Friday, May 18, 2007

Parc National des Volcans, Part I

Rwanda has seven habituated groups of gorillas for tourism and three for research. Among the habituated groups are some of the same gorillas studied by Dian Fossey before her murder in 1985. (Her grave is here, too). Here, at the Parc National des Volcans, they ask you if you want a long or a short hike and try and put you in a group that is near the park boundary or farther away. (To my great surprise, some people actually WANT a really far hike and are disappointed if the gorillas are too close!)

That said, "near" is still a hike. This day was the easiest of the four days we saw gorillas, but you do need to hike, at a fairly high elevation, up through farm fields to the edge of the park. The Park starts high up the mountain as there is extensive deforestation. The park boundary is marked by a rock wall, over which you climb. You have armed guards with you, as in Uganda, to protect you from cape buffalo and forest elephants. They have porters here, and they desperately need jobs, so I would advise hiring them - but they don't seem to speak much, if any, English as a general rule. Still, it's always nice to provide a job for a day to someone who needs it.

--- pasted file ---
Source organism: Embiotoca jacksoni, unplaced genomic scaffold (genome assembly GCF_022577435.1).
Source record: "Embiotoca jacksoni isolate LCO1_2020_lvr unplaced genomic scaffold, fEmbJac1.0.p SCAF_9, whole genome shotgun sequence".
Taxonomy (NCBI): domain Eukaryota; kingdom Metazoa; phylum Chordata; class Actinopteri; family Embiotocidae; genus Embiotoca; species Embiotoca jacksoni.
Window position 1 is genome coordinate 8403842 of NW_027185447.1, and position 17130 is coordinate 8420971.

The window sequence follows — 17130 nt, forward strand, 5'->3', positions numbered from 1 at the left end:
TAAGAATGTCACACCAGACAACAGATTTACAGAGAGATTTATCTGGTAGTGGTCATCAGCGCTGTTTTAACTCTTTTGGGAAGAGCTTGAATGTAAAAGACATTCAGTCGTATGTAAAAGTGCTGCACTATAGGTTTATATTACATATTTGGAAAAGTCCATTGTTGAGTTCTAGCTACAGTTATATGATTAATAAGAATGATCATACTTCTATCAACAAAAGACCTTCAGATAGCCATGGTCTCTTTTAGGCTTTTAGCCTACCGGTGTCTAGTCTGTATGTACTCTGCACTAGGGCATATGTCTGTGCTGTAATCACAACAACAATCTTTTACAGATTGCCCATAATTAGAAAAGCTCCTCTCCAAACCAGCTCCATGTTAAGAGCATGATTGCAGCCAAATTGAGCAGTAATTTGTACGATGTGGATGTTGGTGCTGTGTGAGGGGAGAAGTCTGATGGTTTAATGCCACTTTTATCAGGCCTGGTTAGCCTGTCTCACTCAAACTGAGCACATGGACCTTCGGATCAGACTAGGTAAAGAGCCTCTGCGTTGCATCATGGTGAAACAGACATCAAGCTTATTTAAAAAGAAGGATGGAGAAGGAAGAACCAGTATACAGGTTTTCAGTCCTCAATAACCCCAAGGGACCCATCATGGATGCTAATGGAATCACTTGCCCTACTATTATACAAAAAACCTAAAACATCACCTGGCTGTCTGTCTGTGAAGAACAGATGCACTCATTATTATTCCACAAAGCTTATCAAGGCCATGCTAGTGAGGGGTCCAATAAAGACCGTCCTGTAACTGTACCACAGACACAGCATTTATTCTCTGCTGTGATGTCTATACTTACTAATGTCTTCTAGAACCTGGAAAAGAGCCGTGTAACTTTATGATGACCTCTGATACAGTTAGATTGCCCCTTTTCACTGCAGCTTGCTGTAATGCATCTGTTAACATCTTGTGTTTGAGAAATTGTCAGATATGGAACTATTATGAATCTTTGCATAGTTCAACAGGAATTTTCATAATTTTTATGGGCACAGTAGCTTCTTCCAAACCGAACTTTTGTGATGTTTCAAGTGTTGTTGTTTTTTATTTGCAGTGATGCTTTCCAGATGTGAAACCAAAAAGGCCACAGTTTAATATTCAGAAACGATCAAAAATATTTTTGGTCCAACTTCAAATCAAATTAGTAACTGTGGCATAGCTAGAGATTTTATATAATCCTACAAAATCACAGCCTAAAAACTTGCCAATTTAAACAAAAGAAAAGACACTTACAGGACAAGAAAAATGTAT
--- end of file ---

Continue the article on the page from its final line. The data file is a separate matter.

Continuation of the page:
This was my favorite viewing day of the trip, so I will spend more than one post on it. The hiking was different from Uganda. Here, in addition to long pants, hiking boots, socks with pants tucked into them, and long sleeved shit, a baseball cap and gardening gloves are recommended. There are thorns and stinging nettles. The nettles are pretty painful - when they first hit you they really sting, but it wears off in about 30 minutes. With gloves you can bend them away from you and you get less stuck. I just used cheap gardening gloves with plastic palms/finger and a cotton back. In Rwanda, the forest was different than Uganda, much higher up, and in many places it is a bamboo forest.

This day, when we found the gorillas they were out in the sun, so I got the best pictures of gorillas here. It was also just a very nice family to be with. Right away I fell in love with a 2 and a half year old who seemed very inquisitive and really outgoing. He consistently made eye contact with me, and became my favorite quickly. He is pictured on the right, above. One of the guides told me that recently he went missing for 2 months and they feared he was dead, but then he mysteriously reappeared, which just about never happens.

In this group there was also a one month old baby, pictured left above. Too soon to know the gender of this little charmer. We watched the baby nurse, and he/she watched us with lots of curiosity the whole time we were there. More on this viewing to come.